The protoplasm retreats into the shell shortly before multiple fission. It then flows out through a system of channels before reforming on the shell surface. The second chamber is formed shortly after subdivision into daughter individuals. After a 13 h resting phase the offspring, which are still connected by maternal protoplasmic strands, are dispersed.
There is, not surprisingly, little written in the aquarium literature when it comes to foram husbandry, though there doesn’t seem to be any great challenge involved, as conditions favorable to coral growth will inherently be favorable to most reef-dwelling forams as well. A study conducted in a large reef aquarium at the Burgers’ Zoo, Netherlands found a remarkably diverse assemblage of species which had unintentionally been introduced, totalling fifty identifiable taxa. The most abundant was the endosymbiotic Heterostegina depressa—a species which looks something like a nautilus writ small, while a great many species (particularly from the Family Miliolidae) were imperceptibly tiny and would easily be mistaken for grains of sands. Undoubtedly, these same inconspicuous species are likely to abound in any well-established reef tank, hiding in plain sight.
Forams often display clear preferences in choice of habitat. Just as we would expect in corals, variables such as the substrate type, the relative amount of illumination and water flow, and even temperature strongly dictate where a given foram can be expected to occur. Encrusting taxa have been well studied in this regard, with Homotrema and Nubecularia favoring inshore habitats, Planorbulina found at patch reefs, and Gypsina plana along reef slopes. Most non-encrusting taxa show similar preferences for different reef habitats—lagoons vs. reef crests vs. reef slopes, etc. There are examples of mesophotic forams (such as Cycloclypeus, a species restricted beneath thermoclines at around 90 meters) as well as a great many found deeper still.
This is time lapse (~90x real-time) video-microscopy of a soritid foraminifer encountering Symbiodinium dinoflagellates, using a Nikon inverted phase contrast scope, Nikon D80 camera, and iStopMotion software. This shows the interaction between two marine microorganisms, a foraminifer and many tiny dinoflagellate algae. The large disc-shaped thing is the foraminifer; it is about 2mm across.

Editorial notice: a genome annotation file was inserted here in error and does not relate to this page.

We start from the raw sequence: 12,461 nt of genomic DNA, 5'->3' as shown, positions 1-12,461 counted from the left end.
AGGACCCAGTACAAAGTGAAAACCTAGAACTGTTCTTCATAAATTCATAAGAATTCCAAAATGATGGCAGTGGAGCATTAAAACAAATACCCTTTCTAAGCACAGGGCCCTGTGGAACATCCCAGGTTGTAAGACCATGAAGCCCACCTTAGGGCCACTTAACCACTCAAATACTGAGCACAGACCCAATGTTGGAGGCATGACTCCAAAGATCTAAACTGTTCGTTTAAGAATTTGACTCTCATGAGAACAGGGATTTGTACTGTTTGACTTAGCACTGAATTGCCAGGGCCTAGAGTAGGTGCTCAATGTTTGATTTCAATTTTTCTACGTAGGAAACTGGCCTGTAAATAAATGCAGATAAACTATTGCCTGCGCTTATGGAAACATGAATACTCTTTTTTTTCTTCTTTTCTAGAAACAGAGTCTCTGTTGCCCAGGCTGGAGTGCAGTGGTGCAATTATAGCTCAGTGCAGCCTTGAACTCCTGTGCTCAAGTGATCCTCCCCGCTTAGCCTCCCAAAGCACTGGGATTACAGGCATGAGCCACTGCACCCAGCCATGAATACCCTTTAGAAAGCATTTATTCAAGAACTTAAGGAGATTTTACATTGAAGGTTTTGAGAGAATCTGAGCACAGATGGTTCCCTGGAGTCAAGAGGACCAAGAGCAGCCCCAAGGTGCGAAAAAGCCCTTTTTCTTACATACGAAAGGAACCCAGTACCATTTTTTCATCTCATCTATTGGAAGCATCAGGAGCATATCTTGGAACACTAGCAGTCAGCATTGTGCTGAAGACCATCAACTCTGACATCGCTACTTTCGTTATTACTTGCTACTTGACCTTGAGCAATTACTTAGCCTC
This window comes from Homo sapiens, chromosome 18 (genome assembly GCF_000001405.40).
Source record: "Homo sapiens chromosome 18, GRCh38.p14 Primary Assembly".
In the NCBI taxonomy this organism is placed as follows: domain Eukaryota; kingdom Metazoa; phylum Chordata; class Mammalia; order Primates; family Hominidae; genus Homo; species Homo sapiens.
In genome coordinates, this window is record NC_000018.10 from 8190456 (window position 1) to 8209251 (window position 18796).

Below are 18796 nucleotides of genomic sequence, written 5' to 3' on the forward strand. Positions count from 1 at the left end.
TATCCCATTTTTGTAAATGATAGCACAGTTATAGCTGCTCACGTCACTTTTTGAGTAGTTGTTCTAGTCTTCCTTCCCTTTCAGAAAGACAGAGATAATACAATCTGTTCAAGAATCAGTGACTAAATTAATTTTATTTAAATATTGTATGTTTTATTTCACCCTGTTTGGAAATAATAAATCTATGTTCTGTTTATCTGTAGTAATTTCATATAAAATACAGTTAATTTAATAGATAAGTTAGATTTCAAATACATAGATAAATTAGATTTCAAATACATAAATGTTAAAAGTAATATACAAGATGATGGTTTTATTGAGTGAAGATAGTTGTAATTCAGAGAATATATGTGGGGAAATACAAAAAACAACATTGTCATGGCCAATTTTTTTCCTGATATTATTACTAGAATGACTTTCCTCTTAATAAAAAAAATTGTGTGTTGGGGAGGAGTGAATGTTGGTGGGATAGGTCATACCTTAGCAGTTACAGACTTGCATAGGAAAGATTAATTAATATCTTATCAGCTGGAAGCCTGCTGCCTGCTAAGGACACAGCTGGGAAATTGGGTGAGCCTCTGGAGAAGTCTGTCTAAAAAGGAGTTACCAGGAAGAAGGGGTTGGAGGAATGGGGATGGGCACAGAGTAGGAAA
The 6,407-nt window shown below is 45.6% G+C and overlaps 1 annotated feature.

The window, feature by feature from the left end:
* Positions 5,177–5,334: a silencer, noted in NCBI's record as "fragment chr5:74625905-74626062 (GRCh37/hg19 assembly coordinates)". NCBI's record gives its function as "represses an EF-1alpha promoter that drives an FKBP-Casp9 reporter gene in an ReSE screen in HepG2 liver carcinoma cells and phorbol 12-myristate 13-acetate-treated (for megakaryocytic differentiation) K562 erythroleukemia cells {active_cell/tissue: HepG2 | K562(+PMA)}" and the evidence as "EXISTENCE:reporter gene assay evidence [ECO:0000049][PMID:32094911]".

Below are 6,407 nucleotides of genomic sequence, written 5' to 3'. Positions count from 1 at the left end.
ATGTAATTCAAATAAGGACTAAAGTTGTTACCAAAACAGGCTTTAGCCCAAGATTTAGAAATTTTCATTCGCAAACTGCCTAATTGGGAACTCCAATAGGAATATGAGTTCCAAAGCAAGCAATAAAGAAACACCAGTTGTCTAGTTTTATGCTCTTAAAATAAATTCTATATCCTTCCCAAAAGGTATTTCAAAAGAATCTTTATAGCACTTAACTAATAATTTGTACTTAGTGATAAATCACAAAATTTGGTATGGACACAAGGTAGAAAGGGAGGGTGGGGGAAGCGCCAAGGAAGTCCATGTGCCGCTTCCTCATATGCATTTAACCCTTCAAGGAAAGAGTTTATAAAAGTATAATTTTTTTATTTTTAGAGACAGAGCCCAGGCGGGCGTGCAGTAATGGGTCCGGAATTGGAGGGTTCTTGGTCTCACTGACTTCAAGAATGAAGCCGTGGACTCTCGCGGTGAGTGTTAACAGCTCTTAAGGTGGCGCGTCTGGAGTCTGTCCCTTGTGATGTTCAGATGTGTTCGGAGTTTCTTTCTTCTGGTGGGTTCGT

Based on observations taken at the Burgers’ Zoo, specimens illustrate their own subtle specializations in captivity. The arborescent encrusters (Homotrema & Miniacina) are limited to the undersides of hard substrates receiving moderate to heavy amounts of water flow, while Trisoculina and Sorites are commonly found atop live rock. Peneroplis, a porcelaneous species with an endosymbiotic red alga, was generally restricted to the shallowest locations, likely due to the light requirements of its rhodophyte. Amphistegina proved more abundant in sand-rubble habitats at greater depths, though it tends to be a widespread generalist in the wild, while Heterostegina depressa occurred as the most abundant foram in every sample examined.
If we are to make any larger statements regarding aquarium forams, it’s that symbiotic taxa thrive under our bright lights, while arborescent suspension feeders clearly find messy aquarium water to their liking. But, as yet, we know relatively little about how other ecologically specialized forams fare in captivity. Modern reefkeeping techniques often revolve around a naturalistic approach, a mimicking of a coral reef’s ecological functioning through live rock, algal cultures and the breakdown of organic waste from the associated microorganisms. Seeing as we know essentially nothing regarding how forams might contribute to this process (particularly for those which feed heavily on benthic detritus), there is clearly a great avenue for research here. Perhaps someday, forams might be seen as a vital component to the natural maintenance of a successful reef aquarium and not just another obscure microorganism hiding in the sand.